So am I joining RWA out of gratitude, or because I’ve made so many friends with amazing writers and editors who happen to be in the romance genre?

No. I’m doing it because it’s smart.

There are plenty of male authors who I’m friends with, and they’re good people. Fun, charming, interesting and happy to help with expert advice when I have a dumb question.

But I’ve thought about this, and it’s no coincidence almost every writer and editor I truly collaborate with is a woman. My editor-of-all-editors, Theresa the Stevens, my beta readers and editors, my literary agent Jill Marr—there’s a long list. (Related post: Some of my favorite editors OF ALL TIME)

The trick is, writing may be a solitary act—but only WHILE YOU’RE DOING IT.

Writing in a world-class way takes more than one man, or one woman, endlessly banging on a keyboard. It takes a team and a plan. Editors for story and structure, line editing, proofreaders, agents, publicists, cover designers, printers, marketers. Doing a book, and doing it right, takes a huge team of talented people.

Female authors and editors, especially in the romance genre, get this team idea better than anybody I’ve met.

The whole thing boils down to this: a dozen of average people, working together, will beat a bunch of geniuses doing their own thing on the football field. Put a team of organized geniuses out there on the artificial turf and hand them a pigskin and they will absolutely crush the lone-wolfs into powder.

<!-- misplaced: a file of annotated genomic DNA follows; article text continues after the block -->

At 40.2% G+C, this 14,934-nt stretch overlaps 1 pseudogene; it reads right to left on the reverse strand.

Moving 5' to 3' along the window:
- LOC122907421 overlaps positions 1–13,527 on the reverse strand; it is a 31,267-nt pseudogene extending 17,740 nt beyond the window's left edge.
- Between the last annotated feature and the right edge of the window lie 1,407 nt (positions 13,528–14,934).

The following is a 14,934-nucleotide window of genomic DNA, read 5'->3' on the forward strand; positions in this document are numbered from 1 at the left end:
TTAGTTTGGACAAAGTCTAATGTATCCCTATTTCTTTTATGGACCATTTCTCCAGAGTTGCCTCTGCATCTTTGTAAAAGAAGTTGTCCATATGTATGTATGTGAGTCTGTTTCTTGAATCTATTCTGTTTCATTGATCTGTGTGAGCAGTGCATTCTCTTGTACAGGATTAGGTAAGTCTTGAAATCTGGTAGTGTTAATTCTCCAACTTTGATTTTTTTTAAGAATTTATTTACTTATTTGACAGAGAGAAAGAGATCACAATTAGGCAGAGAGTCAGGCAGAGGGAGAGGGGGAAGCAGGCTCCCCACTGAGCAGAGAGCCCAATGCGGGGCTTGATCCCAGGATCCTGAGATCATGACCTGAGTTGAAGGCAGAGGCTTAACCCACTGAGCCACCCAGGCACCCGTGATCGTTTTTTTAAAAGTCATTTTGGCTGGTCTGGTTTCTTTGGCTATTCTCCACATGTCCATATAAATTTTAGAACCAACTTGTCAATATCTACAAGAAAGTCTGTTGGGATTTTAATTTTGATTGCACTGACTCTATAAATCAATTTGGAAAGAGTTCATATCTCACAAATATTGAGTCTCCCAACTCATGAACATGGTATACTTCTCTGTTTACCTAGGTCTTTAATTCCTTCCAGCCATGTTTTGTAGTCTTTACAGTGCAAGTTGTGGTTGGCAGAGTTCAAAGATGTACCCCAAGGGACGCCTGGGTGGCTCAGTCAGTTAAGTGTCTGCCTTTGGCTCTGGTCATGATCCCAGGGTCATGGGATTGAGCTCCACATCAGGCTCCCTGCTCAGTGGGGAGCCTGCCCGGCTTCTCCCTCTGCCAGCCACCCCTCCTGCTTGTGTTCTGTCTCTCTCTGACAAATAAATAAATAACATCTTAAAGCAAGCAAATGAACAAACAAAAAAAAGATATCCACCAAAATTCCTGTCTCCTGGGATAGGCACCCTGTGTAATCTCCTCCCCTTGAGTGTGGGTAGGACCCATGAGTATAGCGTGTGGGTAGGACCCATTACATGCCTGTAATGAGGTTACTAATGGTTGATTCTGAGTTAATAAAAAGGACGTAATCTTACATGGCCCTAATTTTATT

The RWA is organized. They put on great workshops and their website is full of useful research and posts about readers and the craft of writing.

So I’m joining the RWA and hoping to hit next year’s national conference, not as a novelty, but because it’s a good play. They get the concept that nobody can or should do this alone. If you only write by yourself, and never get pushed or challenged, your prose will stagnate and die.

The best writing gets stronger—not weaker—when challenged.

We all need that shove, that breakthrough, the new trick that helps you snap old habits. Or the person you just met who’s figured out how to tame the same demon that plagues you.